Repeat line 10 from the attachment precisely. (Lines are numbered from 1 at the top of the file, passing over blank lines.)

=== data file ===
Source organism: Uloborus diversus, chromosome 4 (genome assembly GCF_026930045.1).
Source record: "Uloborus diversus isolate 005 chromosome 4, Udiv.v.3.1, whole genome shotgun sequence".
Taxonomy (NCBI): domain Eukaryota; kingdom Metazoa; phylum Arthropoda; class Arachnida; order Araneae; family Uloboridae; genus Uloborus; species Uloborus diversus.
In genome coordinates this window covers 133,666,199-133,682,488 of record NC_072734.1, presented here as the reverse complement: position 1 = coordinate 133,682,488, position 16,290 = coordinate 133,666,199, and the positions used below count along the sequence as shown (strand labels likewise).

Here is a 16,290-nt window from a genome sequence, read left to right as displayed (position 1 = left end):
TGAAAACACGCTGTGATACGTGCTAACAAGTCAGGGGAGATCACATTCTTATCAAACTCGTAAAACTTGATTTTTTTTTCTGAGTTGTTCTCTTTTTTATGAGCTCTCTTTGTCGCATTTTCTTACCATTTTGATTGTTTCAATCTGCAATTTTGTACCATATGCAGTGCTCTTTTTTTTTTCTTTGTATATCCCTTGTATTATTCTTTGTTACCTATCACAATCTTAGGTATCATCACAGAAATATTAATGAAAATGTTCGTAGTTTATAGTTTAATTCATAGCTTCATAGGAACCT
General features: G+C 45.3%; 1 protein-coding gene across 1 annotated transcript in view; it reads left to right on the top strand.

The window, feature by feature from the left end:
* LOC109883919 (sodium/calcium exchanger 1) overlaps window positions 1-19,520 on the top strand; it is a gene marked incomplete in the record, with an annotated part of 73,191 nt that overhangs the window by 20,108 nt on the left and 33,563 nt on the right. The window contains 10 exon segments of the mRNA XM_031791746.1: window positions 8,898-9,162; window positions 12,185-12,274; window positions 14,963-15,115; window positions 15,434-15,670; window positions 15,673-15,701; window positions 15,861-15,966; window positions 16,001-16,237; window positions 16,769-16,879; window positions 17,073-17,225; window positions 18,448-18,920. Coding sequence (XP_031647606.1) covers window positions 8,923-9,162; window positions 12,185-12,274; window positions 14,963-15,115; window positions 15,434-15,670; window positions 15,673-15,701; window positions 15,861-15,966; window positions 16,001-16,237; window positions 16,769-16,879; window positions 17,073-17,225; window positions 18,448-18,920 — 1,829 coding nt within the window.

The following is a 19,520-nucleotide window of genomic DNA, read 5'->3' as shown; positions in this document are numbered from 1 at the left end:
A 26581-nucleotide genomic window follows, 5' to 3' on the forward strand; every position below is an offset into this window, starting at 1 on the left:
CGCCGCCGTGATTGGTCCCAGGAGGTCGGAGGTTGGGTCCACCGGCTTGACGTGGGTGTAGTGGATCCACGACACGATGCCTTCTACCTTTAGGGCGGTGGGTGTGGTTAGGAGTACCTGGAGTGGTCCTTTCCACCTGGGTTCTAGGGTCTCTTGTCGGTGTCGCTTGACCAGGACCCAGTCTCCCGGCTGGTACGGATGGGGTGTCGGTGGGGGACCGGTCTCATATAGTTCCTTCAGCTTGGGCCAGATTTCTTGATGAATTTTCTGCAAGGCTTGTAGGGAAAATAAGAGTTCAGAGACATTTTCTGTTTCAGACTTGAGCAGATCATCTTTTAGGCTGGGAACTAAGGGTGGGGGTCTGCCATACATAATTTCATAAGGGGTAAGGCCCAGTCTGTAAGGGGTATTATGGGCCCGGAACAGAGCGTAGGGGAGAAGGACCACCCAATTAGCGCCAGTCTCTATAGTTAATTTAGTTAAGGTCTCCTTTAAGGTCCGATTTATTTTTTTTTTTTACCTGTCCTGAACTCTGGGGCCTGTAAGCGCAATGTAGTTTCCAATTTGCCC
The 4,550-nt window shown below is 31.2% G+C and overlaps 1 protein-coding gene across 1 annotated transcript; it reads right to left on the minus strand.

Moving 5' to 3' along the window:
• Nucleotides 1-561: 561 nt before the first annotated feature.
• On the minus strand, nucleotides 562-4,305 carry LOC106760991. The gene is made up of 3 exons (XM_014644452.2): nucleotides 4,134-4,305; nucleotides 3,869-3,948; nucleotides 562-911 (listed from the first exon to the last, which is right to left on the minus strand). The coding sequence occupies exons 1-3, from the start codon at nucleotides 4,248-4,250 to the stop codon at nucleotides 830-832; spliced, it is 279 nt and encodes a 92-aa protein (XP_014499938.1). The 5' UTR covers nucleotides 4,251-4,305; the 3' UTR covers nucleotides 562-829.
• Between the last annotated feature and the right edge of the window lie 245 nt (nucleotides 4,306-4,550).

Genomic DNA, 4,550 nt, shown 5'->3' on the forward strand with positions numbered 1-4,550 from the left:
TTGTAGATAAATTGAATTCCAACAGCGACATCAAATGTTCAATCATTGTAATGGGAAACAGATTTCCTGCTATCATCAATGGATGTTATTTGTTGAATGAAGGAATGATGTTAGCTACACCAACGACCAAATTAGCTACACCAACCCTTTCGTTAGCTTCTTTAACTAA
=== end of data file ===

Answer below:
The following is a 19,520-nucleotide window of genomic DNA, read 5'->3' as shown; positions in this document are numbered from 1 at the left end: